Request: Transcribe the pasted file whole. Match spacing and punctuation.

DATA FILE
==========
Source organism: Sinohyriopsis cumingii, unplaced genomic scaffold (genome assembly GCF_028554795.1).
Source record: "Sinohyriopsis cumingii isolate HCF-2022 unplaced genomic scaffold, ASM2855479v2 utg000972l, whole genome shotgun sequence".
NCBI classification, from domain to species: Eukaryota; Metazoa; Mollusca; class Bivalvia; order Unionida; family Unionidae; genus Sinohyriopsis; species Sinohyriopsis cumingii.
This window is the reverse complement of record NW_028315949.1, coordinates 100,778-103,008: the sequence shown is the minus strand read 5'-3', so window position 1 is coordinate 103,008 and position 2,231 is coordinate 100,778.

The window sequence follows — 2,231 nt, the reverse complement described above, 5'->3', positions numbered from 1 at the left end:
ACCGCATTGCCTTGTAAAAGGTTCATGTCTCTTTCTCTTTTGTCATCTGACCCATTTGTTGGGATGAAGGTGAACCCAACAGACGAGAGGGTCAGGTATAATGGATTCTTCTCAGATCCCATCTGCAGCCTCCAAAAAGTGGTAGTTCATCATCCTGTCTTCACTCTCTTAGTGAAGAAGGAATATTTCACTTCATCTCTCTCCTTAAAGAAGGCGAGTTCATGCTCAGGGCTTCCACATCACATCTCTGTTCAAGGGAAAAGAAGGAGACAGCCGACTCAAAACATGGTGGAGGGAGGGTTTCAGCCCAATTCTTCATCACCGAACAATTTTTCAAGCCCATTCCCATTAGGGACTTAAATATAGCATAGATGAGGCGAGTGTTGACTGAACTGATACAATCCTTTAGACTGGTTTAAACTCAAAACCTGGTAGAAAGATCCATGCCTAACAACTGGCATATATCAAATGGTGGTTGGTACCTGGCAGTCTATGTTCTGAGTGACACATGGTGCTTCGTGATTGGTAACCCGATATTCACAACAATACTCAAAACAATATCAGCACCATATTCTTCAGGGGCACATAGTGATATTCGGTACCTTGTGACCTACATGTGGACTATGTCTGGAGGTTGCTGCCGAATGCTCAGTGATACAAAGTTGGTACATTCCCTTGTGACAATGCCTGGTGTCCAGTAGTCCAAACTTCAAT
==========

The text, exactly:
Source organism: Sinohyriopsis cumingii, unplaced genomic scaffold (genome assembly GCF_028554795.1).
Source record: "Sinohyriopsis cumingii isolate HCF-2022 unplaced genomic scaffold, ASM2855479v2 utg000972l, whole genome shotgun sequence".
NCBI classification, from domain to species: Eukaryota; Metazoa; Mollusca; class Bivalvia; order Unionida; family Unionidae; genus Sinohyriopsis; species Sinohyriopsis cumingii.
This window is the reverse complement of record NW_028315949.1, coordinates 100,778-103,008: the sequence shown is the minus strand read 5'-3', so window position 1 is coordinate 103,008 and position 2,231 is coordinate 100,778.

The window sequence follows — 2,231 nt, the reverse complement described above, 5'->3', positions numbered from 1 at the left end:
ACCGCATTGCCTTGTAAAAGGTTCATGTCTCTTTCTCTTTTGTCATCTGACCCATTTGTTGGGATGAAGGTGAACCCAACAGACGAGAGGGTCAGGTATAATGGATTCTTCTCAGATCCCATCTGCAGCCTCCAAAAAGTGGTAGTTCATCATCCTGTCTTCACTCTCTTAGTGAAGAAGGAATATTTCACTTCATCTCTCTCCTTAAAGAAGGCGAGTTCATGCTCAGGGCTTCCACATCACATCTCTGTTCAAGGGAAAAGAAGGAGACAGCCGACTCAAAACATGGTGGAGGGAGGGTTTCAGCCCAATTCTTCATCACCGAACAATTTTTCAAGCCCATTCCCATTAGGGACTTAAATATAGCATAGATGAGGCGAGTGTTGACTGAACTGATACAATCCTTTAGACTGGTTTAAACTCAAAACCTGGTAGAAAGATCCATGCCTAACAACTGGCATATATCAAATGGTGGTTGGTACCTGGCAGTCTATGTTCTGAGTGACACATGGTGCTTCGTGATTGGTAACCCGATATTCACAACAATACTCAAAACAATATCAGCACCATATTCTTCAGGGGCACATAGTGATATTCGGTACCTTGTGACCTACATGTGGACTATGTCTGGAGGTTGCTGCCGAATGCTCAGTGATACAAAGTTGGTACATTCCCTTGTGACAATGCCTGGTGTCCAGTAGTCCAAACTTCAAT